In “Top Gun: Maverick,” young hotshot pilots are trained up by Tom Cruise only to be told to sit down so that grandpappy can do the climactic pew-pews. It is a movie so impossibly nostalgic that it swings around and refuses to even accept the very concept of nostalgia. It asks, “How can we remember the good old days when we’re still in them? Our AARP hero is still a very important, virile missile shooter who can do the sex and murder way better than Miles Teller and his stupid mustache!”

In “Dial of Destiny,” Indiana Jones (Harrison Ford) does not care about proving anything to anyone. The script says that his trademark gruff indifference is now turbocharged by family tragedy. It could also be that having irrefutable proof of God’s existence and first-hand knowledge that we are not alone in the cosmic universe puts things in perspective. Or as he impressively understates it: “A few times in my life, I’ve seen things.” Either way, although the film isn’t technically about passing the official Adventurer Archaeologist™ torch to the next generation, the willingness to allow a younger roguish performer to take center stage makes “Dial of Destiny” something “Top Gun: Maverick” isn’t: Good.

It’s almost very good. You must first get past (A) the series’ troubling obsession with child endangerment and garishly cartoonish depictions of foreign countries, (B) the shockingly brutal dismissal of all grownup non-white characters, and (C) the repulsive de-aging in the opening sequence. The first two are rough but to be expected from the franchise. Thankfully, the last one must only be endured for 20 minutes. Wherever we’re at with CGI, we cannot yet digitally reproduce Ford’s affable arrogance.

You know who can capture Ford’s spirit? Phoebe Waller-Bridge. In her own wholly unique way, she embodies the core of Indiana Jones’s vibe. She’s magnetic and likable while acting like she could give a shit if you like her. She makes bungled escapes and highly choreographed fight scenes feel fluid, as Ford did, but laughs instead of grimaces through them. She is the glue holding this whole, totally unnecessary final chapter together.

The plot simply has Indy in search of a device made by Archimedes. After the ghoulish de-aged opening, in which the Nazis almost get their hands on said MacGuffin at the tail end of WWII, the film jumps to 1969. Indy is a sullen bachelor retiring from teaching when his goddaughter, Helena (Waller-Bridge), ropes him into a plot to retrieve a powerful artifact pursued by the evil Dr. Voller (Mads Mikkelsen). Voller is the rare Nazi who thinks Hitler sucks, which makes him…still just as bad as every other Nazi. From a horse-vs-motorcycle subway chase to globe-trotting mischief, everyone bumbles and stumbles their way into a final act that is applaudably audacious.

Indy is limited action-wise by the fact that, according to median life expectancy, he’s dead. Director James Mangold embraces the limitation as liberation, turning Helena into a tomb raider that no on-screen Lara Croft has yet to touch. Waller-Bridge is so exuberant here, so coyly well-suited for this type of tomfoolery, that someone somewhere had damn well better get this woman her own franchise instead of continuing to plug her into other people’s.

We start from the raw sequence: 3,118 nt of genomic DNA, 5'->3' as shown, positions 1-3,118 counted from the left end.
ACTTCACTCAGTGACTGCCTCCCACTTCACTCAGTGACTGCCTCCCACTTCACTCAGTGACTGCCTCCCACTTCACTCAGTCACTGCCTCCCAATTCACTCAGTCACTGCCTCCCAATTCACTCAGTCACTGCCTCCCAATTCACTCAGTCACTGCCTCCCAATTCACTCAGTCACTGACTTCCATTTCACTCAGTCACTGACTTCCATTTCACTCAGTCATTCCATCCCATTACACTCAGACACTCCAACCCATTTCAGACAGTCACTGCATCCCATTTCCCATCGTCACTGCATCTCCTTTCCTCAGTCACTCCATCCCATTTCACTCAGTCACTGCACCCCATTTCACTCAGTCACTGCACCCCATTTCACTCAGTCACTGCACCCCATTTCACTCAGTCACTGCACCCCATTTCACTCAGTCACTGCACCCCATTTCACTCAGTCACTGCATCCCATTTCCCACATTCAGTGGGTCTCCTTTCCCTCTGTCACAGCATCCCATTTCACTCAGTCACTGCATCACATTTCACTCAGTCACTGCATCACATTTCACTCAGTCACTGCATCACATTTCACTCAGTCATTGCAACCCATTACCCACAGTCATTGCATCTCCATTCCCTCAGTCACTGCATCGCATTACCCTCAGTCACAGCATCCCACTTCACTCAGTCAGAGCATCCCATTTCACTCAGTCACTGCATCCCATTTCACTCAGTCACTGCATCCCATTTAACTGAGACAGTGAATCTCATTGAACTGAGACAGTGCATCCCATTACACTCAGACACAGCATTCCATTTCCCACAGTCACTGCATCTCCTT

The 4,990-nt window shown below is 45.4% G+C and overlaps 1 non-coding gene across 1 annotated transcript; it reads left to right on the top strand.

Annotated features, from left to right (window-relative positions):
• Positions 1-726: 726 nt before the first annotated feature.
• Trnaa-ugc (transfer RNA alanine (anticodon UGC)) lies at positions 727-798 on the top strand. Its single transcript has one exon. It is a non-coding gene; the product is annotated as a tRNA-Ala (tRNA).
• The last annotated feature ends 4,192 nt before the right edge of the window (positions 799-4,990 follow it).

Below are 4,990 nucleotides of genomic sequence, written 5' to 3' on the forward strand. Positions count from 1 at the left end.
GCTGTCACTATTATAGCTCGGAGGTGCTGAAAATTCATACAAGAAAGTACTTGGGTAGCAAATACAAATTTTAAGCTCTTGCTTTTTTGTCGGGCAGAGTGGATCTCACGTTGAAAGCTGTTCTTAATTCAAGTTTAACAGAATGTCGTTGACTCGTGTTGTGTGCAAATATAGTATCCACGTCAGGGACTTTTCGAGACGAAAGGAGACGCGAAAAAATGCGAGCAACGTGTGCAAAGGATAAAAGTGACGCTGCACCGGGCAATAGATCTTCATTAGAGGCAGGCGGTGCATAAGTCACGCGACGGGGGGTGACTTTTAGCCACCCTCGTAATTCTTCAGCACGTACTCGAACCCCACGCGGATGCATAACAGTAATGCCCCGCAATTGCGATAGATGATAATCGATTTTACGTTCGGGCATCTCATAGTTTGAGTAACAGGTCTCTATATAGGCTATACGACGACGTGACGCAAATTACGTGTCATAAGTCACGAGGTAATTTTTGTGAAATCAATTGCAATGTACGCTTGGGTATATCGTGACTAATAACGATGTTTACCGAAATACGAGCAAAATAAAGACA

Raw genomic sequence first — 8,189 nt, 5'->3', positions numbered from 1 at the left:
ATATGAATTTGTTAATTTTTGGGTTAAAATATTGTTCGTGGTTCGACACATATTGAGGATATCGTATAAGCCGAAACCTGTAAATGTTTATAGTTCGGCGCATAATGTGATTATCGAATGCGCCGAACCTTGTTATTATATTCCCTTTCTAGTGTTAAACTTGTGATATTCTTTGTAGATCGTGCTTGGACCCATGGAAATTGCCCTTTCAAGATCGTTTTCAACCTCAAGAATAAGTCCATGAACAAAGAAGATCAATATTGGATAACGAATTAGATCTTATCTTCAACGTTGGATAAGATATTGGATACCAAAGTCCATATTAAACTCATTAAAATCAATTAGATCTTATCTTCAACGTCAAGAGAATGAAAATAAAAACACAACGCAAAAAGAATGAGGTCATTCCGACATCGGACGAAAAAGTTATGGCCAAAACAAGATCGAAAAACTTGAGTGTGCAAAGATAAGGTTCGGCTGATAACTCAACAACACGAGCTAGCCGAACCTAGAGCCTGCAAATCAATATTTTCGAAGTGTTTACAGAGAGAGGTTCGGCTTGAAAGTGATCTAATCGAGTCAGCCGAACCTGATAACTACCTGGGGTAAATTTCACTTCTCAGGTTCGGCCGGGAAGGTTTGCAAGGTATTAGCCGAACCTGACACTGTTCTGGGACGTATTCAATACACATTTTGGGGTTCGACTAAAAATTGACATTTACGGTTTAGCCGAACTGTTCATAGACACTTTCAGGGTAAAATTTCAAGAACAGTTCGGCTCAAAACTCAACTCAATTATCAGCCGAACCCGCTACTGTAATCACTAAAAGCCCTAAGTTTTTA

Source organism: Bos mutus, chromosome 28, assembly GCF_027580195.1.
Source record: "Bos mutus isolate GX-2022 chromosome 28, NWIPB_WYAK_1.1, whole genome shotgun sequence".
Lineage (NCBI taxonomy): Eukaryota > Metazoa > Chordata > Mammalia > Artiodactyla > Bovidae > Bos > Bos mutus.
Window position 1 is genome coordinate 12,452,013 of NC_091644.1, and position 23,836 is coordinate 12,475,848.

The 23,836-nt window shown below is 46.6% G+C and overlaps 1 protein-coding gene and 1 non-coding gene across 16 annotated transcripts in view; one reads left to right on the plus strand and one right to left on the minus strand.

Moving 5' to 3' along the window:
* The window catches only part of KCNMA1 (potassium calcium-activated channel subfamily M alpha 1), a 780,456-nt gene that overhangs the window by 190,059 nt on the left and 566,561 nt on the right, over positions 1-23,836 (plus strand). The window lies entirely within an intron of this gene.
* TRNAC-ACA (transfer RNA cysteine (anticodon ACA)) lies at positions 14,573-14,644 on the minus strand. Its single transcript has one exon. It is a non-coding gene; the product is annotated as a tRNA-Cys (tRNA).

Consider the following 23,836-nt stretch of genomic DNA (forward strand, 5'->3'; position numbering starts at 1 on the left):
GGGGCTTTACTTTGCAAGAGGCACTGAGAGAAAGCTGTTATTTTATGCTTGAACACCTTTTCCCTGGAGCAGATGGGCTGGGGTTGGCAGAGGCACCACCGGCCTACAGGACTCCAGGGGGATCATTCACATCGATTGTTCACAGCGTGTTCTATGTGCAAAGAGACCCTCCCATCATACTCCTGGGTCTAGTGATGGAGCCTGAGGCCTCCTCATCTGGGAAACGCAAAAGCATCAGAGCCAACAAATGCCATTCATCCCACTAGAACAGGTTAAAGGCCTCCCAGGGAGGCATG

The script feels expectedly Frankensteinian, as the nature of this sequel necessitated. The principle guiding rule here was inoffensive mass appeal. That it somehow manages to be a lithe, peppy affair is somewhat inexplicable. The film’s conclusion is also shockingly commendably well-conceived. It manages to say “You’ve had enough, old timer” without either being insulting or over-praising. It doesn’t slide into schmaltz by suggesting Indy will or should become Helena’s surrogate daddy in retirement. It doesn’t pander and say “But wait, maybe even more adventures do await!” It just suggests that embracing the present at any stage of life is the right move.

Indiana Jones casts a big pop culture shadow. “Dial of Destiny” isn’t likely to be anyone’s most or least favorite installment. All it does is deliver that familiar feeling of old-school pulp exploits, gives a warm embrace to higher learning and history, and lets Phoebe Waller-Bridge kick ass. This grail may not be holy, but it’s worth drinking from.

Grade = A-

Other Critical Voices to Consider

Justin Chang at the LA Times says “It’s a muddled if on-brand addendum, a tarnished curio, a not-bad epilogue and, intentionally or not, a lament for the film industry that used to be. Its seamless, largely soulless digital wizardry reminds us of everything Hollywood can do now, and also everything it can’t do anymore and maybe will never do again.”

Walter Chaw at Film Freak Central says “there is somehow not one single cheer-worthy moment in this film where Nazis are routinely punched. That’s the only surprising trick Indy 5 manages to pull off. John Williams’s epoch-defining ‘Indiana Jones Theme’ first swells beneath a 25-mph tuk-tuk chase, reducing it to self-parody. It’s like using that music to score a video of snails porking.”

Kristy Puchko at Mashable says “Overall, Mangold makes an Indy adventure that is lovingly stuffed with outrageous action sequences featuring Nazi-plagued trains, teeny cars, snapping eels, high-flying planes, and much, much more.”

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